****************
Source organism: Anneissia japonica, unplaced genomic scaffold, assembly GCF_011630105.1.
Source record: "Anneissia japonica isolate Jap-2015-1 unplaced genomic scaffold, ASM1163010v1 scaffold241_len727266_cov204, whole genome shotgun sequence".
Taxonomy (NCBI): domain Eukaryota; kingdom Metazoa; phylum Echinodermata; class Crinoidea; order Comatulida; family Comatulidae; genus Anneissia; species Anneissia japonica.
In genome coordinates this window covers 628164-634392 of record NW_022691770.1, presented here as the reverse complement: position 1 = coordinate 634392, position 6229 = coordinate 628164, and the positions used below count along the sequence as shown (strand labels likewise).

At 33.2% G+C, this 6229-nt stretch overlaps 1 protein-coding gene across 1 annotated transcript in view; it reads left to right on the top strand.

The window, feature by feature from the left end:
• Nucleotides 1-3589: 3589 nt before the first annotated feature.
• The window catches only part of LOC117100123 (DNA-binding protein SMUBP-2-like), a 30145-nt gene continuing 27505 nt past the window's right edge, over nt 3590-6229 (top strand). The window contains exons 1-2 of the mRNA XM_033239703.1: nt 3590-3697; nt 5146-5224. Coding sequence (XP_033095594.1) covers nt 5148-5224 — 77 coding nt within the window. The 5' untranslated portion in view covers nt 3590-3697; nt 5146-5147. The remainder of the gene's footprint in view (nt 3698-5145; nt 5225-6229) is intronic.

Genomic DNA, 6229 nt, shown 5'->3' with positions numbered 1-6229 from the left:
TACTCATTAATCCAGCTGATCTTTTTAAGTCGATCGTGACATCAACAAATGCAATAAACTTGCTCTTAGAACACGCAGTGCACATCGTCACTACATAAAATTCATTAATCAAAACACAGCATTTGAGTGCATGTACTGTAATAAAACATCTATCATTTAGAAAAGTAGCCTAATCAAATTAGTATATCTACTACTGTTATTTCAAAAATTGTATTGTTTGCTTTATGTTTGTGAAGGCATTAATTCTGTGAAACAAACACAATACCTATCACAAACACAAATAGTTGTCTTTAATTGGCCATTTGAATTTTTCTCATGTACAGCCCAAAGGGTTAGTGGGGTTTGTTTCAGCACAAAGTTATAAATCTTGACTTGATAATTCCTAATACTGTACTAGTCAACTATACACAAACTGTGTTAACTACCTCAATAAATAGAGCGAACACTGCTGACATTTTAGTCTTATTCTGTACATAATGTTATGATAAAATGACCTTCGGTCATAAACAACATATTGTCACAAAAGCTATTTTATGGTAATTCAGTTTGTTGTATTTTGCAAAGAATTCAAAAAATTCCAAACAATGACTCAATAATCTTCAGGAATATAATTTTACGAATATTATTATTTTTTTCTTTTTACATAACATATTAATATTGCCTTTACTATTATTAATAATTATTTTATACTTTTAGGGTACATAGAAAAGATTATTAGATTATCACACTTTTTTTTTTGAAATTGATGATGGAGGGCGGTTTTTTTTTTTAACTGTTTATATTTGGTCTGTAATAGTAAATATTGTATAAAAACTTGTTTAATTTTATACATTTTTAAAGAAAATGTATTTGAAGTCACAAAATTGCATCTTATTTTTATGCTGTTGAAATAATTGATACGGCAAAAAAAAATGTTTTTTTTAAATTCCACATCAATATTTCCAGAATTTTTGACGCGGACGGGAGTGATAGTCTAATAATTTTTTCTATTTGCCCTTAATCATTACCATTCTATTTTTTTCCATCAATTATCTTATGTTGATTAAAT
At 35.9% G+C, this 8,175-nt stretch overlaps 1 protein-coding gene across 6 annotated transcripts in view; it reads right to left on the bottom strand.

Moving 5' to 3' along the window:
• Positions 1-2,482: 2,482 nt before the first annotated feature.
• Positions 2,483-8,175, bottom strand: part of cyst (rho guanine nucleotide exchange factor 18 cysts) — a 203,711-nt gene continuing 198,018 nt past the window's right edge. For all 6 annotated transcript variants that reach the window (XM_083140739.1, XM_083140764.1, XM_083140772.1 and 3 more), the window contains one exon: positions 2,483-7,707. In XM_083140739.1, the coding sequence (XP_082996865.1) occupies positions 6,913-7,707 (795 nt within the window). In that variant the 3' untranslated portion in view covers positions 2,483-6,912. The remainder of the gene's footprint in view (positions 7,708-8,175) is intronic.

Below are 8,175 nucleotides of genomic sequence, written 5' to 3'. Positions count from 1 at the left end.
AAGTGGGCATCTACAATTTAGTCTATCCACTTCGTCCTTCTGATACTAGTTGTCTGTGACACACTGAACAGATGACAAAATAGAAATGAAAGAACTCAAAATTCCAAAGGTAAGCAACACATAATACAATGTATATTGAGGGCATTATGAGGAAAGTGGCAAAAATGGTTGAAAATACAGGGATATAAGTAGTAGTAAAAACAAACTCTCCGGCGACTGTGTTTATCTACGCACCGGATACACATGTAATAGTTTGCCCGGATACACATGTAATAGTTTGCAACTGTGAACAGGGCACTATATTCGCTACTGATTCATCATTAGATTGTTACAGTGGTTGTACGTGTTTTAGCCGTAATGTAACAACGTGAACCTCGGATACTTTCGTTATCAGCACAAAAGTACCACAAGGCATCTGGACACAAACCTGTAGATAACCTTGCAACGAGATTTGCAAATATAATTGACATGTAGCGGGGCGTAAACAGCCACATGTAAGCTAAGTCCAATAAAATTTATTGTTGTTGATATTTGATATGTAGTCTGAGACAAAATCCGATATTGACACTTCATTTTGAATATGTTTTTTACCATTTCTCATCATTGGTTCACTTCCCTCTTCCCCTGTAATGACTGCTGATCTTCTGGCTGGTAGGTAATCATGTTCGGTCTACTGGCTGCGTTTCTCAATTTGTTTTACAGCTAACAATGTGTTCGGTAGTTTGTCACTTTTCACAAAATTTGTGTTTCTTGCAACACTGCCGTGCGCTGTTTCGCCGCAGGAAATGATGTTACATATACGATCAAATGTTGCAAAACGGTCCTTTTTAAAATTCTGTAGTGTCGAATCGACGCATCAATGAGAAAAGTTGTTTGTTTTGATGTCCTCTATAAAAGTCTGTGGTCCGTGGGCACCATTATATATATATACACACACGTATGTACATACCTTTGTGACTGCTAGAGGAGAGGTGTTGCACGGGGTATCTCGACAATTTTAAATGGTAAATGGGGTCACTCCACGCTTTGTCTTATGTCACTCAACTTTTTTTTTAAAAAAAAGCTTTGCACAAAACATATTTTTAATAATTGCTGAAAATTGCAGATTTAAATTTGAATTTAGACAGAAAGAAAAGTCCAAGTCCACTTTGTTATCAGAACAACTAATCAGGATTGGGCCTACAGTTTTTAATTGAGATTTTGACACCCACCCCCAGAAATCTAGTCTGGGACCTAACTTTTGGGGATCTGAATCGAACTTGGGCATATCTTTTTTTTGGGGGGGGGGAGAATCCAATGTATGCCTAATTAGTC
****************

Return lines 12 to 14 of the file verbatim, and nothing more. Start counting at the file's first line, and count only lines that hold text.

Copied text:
Moving 5' to 3' along the window:
• Positions 1-2,482: 2,482 nt before the first annotated feature.
• Positions 2,483-8,175, bottom strand: part of cyst (rho guanine nucleotide exchange factor 18 cysts) — a 203,711-nt gene continuing 198,018 nt past the window's right edge. For all 6 annotated transcript variants that reach the window (XM_083140739.1, XM_083140764.1, XM_083140772.1 and 3 more), the window contains one exon: positions 2,483-7,707. In XM_083140739.1, the coding sequence (XP_082996865.1) occupies positions 6,913-7,707 (795 nt within the window). In that variant the 3' untranslated portion in view covers positions 2,483-6,912. The remainder of the gene's footprint in view (positions 7,708-8,175) is intronic.